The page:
Sand bridge puts Middle Island penguins penguins at risk

MAREMMA dogs guarding Warrnambool’s endangered penguin population are working overtime day and night keeping foxes away from the Middle Island rookery.

Warrnambool City Council dog handler Phil Root gets the message across at Stingray Bay, where a build-up of sand has left the Middle Island penguin population vulnerable to foxes and other intruders.

Their task has been made more challenging by recent silting over of a channel between the mainland and island, allowing predators and spectators to easily cross over.

“There has been more fox activity in the area so we need to leave the dogs, Eudy and Tula, on Middle Island for longer periods especially while the penguins are moulting,” Warrnambool’s tourism services manager Peter Abbott said yesterday.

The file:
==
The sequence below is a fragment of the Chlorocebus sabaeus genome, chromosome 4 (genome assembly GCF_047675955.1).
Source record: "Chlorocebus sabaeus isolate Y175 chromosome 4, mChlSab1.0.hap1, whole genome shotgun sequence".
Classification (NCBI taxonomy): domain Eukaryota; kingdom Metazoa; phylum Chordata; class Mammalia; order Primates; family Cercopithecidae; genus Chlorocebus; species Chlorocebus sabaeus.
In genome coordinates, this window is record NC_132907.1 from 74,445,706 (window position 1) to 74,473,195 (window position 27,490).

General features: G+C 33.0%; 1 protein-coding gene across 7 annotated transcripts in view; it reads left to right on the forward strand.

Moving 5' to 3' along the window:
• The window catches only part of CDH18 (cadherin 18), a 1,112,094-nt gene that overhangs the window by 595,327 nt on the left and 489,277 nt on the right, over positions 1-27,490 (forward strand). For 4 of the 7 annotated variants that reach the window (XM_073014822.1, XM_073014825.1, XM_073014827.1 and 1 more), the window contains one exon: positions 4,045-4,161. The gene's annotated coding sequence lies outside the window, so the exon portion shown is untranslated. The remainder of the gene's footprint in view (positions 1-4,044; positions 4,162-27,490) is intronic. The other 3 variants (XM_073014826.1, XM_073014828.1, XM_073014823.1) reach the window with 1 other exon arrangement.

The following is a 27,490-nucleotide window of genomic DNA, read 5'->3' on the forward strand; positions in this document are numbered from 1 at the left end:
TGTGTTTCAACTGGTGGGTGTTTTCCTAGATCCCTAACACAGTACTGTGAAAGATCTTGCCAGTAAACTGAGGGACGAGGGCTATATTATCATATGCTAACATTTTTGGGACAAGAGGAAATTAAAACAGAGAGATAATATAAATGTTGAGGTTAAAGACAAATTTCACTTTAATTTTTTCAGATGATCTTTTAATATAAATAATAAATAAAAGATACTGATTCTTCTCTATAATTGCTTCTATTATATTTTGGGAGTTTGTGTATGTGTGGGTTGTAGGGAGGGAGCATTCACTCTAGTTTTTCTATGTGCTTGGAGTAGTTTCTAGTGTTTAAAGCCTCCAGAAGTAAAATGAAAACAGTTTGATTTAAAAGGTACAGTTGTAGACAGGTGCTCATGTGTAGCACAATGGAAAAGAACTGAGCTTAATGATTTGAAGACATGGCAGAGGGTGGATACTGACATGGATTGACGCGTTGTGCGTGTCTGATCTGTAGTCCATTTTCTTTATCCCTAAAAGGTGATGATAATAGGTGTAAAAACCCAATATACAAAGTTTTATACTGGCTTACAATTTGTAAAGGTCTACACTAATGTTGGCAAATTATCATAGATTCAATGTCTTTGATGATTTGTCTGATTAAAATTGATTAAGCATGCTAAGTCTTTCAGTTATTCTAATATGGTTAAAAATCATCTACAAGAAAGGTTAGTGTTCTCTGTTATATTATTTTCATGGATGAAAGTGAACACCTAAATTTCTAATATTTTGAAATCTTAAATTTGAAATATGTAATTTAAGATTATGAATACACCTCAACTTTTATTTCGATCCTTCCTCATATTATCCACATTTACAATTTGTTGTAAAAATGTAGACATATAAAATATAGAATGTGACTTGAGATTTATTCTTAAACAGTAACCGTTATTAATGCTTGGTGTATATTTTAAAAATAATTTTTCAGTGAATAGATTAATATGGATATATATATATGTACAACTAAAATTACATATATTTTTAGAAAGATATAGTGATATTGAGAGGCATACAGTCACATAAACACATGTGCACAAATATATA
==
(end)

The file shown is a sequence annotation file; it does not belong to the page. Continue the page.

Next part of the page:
“People in the area need to be cautious and let the dogs do their job without being teased or disturbed.

“Until the penguins finish moulting and return to sea the dogs will stay on the island and continue to do their job in protection.

“Usually we rest them for a couple of days, but this week we are getting them to do double shifts.

“The channel is now full of sand so people and foxes can walk straight on to the island without any water for much of the time.

“Only the highest part of the tide is providing any protection to restrict access.”

The Maremma protection program started in 2006 after foxes and stray dogs slaughtered penguins and reduced the colony to four adults.

It has since built up to more than 120.

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